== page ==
Since its introduction in 2004, Embraer’s E-Jet family has become a staple of regional flying worldwide. The Brazilian manufacturer has produced more than 1,500 E-Jets altogether, with aircraft from the next-generation E2 family now rolling off the production line. The smallest E-Jets are the E170 and E175 models, but how exactly do these planes differ?
Let’s start by looking at how the E170 and E175 compare and contrast when it comes to their performance and specifications. The E170, which was the first variant from the E-Jet family to enter service (with LOT Polish Airlines in 2004), clocks in at 29.90 meters long.
Meanwhile, the 31.67-meter long E175 entered service with Air Canada in 2005. This slight stretch allows the E175 to carry a handful more passengers than its earlier and smaller counterpart. Indeed, a typical two-class seating configuration on the E170 will accommodate 66 passengers, compared to 76 on the larger E175.
One-class layouts see the E170 seat 72-78 passengers, compared to 78-88 on the E175. While these aircraft’s lengths may differ, they share the same 26.01-meter wingspan. In terms of height, the 9.86-meter tall E175 exceeds the 9.83-meter tall E170 by a narrow margin.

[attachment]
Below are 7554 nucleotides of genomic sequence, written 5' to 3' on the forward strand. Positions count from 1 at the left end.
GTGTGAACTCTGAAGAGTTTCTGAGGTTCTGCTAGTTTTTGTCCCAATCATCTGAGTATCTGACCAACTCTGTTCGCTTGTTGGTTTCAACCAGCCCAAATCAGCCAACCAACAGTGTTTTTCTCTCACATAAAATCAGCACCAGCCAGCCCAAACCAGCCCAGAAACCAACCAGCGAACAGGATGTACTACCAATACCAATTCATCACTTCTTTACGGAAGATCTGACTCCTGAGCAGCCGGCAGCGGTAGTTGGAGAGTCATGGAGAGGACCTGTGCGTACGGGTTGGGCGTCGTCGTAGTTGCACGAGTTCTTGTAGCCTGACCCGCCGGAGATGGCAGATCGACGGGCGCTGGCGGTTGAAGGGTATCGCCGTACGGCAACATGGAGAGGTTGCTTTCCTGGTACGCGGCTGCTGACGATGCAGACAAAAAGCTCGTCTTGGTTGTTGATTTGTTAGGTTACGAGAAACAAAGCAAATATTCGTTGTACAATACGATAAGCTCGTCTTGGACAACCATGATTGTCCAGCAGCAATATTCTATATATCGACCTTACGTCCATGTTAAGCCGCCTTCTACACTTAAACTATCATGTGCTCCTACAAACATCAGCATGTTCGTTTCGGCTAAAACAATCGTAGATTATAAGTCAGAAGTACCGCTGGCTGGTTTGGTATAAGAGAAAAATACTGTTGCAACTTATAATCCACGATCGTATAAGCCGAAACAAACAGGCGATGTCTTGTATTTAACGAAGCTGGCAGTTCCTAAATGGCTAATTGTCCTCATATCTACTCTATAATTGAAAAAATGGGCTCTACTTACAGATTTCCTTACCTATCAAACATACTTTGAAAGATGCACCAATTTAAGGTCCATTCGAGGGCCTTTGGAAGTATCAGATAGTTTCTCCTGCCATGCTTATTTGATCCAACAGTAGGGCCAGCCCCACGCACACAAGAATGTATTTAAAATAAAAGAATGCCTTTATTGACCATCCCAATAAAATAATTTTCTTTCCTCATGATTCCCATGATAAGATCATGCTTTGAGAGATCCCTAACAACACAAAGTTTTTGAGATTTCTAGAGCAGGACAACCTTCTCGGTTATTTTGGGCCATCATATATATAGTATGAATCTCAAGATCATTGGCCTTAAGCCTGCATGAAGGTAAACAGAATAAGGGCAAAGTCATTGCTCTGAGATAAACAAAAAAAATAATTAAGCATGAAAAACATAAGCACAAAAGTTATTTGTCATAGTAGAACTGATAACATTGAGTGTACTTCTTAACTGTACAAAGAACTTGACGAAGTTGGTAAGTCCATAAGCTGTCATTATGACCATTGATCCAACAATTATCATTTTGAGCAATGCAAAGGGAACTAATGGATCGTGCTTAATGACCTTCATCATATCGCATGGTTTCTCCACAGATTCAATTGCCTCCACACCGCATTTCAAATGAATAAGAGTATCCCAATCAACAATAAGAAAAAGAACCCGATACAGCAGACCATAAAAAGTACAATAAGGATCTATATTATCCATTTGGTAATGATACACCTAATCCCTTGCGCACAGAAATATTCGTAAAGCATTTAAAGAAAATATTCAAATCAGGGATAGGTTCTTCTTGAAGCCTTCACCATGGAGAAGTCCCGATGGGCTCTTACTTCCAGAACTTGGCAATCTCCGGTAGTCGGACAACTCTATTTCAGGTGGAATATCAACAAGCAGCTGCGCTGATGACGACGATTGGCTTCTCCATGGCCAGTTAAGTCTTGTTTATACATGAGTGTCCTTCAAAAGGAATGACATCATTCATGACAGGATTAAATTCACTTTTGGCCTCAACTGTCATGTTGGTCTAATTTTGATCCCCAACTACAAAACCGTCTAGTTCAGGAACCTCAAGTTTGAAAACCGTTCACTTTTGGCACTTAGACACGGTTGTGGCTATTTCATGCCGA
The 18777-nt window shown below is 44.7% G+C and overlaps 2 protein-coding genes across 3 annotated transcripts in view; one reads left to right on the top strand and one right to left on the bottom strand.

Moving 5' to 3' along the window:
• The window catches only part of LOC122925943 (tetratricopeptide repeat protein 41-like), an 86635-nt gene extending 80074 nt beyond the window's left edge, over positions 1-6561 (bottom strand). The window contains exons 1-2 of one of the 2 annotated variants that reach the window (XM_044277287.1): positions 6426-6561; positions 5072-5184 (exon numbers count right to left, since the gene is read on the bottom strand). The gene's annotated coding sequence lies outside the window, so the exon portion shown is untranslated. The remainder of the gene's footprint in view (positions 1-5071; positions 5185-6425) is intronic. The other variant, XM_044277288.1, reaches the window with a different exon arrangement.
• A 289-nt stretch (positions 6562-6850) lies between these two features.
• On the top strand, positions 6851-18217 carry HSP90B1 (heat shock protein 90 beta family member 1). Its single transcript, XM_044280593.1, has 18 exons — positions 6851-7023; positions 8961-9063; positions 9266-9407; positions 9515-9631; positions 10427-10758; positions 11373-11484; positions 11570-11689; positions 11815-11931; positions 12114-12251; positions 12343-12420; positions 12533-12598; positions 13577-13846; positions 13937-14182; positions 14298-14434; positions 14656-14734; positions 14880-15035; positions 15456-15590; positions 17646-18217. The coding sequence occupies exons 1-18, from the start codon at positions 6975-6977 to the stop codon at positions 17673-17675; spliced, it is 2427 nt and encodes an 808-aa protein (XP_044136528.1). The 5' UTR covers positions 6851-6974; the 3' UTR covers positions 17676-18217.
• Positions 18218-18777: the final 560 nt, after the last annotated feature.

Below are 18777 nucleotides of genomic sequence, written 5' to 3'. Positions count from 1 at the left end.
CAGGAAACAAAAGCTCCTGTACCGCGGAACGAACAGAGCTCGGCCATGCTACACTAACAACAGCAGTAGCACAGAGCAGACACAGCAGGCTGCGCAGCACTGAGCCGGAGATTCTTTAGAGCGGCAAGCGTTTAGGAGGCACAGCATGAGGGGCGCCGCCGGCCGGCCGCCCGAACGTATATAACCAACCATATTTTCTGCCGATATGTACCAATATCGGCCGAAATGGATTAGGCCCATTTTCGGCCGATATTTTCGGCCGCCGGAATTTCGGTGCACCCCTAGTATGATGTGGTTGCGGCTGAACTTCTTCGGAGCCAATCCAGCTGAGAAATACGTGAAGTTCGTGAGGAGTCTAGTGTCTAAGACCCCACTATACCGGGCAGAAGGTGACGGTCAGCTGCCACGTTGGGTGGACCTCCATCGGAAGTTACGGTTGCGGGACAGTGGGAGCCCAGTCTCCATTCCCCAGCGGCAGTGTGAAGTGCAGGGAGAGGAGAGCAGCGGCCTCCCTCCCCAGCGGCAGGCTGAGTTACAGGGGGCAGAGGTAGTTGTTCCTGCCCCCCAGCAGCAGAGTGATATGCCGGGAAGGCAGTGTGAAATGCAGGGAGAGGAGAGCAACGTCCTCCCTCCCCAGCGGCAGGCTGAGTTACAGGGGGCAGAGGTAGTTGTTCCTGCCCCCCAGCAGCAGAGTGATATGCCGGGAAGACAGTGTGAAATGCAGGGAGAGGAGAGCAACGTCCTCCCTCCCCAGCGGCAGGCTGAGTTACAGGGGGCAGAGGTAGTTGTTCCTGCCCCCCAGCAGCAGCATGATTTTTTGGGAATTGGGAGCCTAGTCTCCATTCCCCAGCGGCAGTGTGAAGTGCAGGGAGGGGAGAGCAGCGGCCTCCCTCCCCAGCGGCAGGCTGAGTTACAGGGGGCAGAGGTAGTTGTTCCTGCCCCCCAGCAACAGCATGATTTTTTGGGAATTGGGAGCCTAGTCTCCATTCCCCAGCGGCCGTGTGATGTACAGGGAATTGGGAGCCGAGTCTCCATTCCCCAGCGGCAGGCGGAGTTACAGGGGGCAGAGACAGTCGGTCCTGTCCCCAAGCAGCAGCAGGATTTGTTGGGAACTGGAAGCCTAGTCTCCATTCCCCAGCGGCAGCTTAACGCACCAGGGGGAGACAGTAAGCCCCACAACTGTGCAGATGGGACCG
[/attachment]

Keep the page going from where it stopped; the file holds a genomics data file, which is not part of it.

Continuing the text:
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Both the E170 and the E175 are powered by General Electric‘s CF34-8E engines. These turbofans, which each produce 14,200 lbf (63 kN) of thrust, can also be found on the Bombardier CRJ family of regional jets, as well as China’s COMAC ARJ21.
These engines work in tandem to enable both the E170 and E175 to cruise at Mach 0.75 (430 knots / 797 km/h). They also provide both models with a maximum speed of Mach 0.82 (470 knots / 871 km/h). The designs share a service ceiling of 41,000 feet.
When it comes to range, there is little to separate the E170 and E175. The latter, larger design just has the edge, and can fly for up to 2,200nmi (4,074 km). However, the smaller E170 pushes it very close, with a range of 2,150nmi (3,982 km). But how have they sold?
Contrasting orders and deliveries
We have established that there is little to separate the E170 and E175 in terms of their dimensions and performance. However, there is a bigger gap when it comes to how well each of these twin-engine regional jet designs has performed in a commercial sense.
As of Q2 this year, Embraer’s results show that it has delivered just 191 E170s, with no outstanding orders. Meanwhile, the E175 is the most popular variant in the entire E-Jet family, with 675 examples having already been delivered. Furthermore, the Brazilian manufacturer still has a backlog of a further 141 firm orders for the E175.
This contrast has also proven to shape the nature of the next-generation E-Jet E2 family. Indeed, the low-selling E170 is the only variant that won’t be modernized in the form of an E2 model. That being said, the E175-E2’s first flight is still a way off as it stands. The type has sold poorly in the US, and is now not expected to hit the skies until 2024.
Have you flown on any aircraft from Embraer’s E-Jet family? Which is your favorite model? Let us know your thoughts and experiences in the comments!